The Florida Department of Transportation says it has a back-up plan to create a dedicated lane for bus rapid transit on the new Howard Frankland Bridge in case the current plan for BRT doesn’t work out. A draft request for proposals to design and build the new bridge says each span will have four lanes of traffic, two express toll lanes and a bike and pedestrian trail.
It also said BRT would have to share the toll lanes with other paying motorists — putting those bus riders at risk of getting stuck in traffic just like anyone else trying to cross Tampa Bay’s busiest bridge. But a department spokeswoman told the Tampa Bay Times that if BRT doesn’t work as planned in the toll lanes the agency has a contingency plan: “If the express lanes are unable to provide reliable travel times for transit in the future, FDOT can restripe the bridge and shift lanes to provide for dedicated BRT operations on the shoulder,” said a statement the agency sent to the Times.
Creating a shoulder lane for BRT would not take away from any other lanes on the new Howard Frankland, according to the state. Much of the proposed 41-mile regional BRT plan depends on using the shoulder of Insterstate 275 to connect St. Petersburg, Tampa, the University of South Florida and Pasco County.
But when it comes to linking BRT across the bay, FDOT believes it doesn’t need to use the shoulder of the bridge to do so efficiently. “We have offered the shoulders for transit use on other areas of the interstate where reliable travel times cannot be provided,” said the FDOT statement. “However, we prefer not to use shoulders for bus lanes where other options are available.”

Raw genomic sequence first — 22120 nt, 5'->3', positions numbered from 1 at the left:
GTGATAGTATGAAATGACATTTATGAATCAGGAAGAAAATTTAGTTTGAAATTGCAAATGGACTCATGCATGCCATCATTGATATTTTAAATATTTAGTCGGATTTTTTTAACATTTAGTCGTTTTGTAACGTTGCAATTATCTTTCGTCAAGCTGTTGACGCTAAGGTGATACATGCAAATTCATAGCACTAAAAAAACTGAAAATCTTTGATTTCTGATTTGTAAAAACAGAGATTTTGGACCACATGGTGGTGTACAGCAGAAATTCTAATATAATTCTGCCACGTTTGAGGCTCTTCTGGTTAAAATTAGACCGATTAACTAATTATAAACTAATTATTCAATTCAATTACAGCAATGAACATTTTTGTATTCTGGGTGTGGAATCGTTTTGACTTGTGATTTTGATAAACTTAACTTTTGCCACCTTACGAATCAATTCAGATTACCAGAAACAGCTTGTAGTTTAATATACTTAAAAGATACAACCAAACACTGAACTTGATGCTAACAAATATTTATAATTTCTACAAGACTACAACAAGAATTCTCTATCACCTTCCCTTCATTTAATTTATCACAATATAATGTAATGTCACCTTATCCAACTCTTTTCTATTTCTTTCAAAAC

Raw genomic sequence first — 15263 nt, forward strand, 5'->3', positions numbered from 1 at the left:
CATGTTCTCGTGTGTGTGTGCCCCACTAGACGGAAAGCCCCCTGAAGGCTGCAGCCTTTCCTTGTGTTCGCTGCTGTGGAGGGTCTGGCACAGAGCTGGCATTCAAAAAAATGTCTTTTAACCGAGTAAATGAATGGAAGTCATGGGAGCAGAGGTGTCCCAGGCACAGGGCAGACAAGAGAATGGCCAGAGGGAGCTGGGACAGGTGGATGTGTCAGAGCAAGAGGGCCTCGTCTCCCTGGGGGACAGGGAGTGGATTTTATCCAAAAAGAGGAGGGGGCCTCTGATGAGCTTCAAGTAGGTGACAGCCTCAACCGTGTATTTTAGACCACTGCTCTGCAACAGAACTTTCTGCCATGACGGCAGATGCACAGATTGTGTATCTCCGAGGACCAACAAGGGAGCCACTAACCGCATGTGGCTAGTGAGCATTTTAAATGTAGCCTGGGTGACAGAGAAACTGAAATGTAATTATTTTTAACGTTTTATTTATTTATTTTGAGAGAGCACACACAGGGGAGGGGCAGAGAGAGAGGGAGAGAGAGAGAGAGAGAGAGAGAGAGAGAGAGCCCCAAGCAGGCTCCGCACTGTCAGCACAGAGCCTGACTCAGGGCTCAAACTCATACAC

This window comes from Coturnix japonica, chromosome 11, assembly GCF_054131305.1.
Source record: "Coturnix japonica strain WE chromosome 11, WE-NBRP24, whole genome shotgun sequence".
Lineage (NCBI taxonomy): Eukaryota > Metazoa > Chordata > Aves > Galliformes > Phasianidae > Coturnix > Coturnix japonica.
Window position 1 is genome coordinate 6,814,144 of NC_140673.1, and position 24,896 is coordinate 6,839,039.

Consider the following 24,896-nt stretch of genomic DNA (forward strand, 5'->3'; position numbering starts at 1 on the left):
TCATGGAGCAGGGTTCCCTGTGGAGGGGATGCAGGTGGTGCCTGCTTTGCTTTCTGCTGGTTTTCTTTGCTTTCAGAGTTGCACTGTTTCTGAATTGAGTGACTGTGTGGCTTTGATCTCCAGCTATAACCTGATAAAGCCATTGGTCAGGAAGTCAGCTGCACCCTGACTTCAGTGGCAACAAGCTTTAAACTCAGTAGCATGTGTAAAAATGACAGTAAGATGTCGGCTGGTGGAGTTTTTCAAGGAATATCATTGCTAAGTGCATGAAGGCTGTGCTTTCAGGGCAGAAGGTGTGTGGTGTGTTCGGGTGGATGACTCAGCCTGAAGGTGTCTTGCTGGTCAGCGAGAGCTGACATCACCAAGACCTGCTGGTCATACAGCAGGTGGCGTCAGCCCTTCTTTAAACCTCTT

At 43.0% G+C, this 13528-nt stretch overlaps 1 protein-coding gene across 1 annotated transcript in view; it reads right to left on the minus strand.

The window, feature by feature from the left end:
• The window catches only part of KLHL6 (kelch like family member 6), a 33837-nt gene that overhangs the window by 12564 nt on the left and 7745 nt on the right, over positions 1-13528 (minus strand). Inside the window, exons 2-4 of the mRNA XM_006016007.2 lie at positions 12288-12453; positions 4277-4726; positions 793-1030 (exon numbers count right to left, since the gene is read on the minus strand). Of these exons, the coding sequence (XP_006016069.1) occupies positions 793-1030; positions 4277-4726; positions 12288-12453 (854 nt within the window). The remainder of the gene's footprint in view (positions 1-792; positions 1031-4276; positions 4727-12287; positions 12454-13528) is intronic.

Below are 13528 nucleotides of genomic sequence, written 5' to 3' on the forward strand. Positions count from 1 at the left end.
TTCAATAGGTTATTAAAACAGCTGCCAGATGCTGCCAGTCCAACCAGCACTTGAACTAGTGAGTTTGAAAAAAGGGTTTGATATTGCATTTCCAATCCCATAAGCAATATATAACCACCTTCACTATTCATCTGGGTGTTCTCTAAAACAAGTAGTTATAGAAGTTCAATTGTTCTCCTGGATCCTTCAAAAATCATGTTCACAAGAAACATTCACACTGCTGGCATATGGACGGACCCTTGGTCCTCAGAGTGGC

The other option are the two express toll lanes. The state said it is confident that plan for accommodating the proposed transit system on the bridge will work. DOT said it is placing “BRT operations in the express lanes because traffic projections show that we will be able to provide reliable travel times in the express lanes.” The real issue facing the Howard Frankland replacement and BRT, however, is that one project is ready to the other is still being conceived.
The RFP for the Howard Frankland will be advertised on Dec. 10. It is scheduled to be awarded in 2019 and it will be the largest contract in the history of DOT’s local Tampa Bay office: $814 million. BRT, on the other hand, is a years away from being vetted, funded or approved.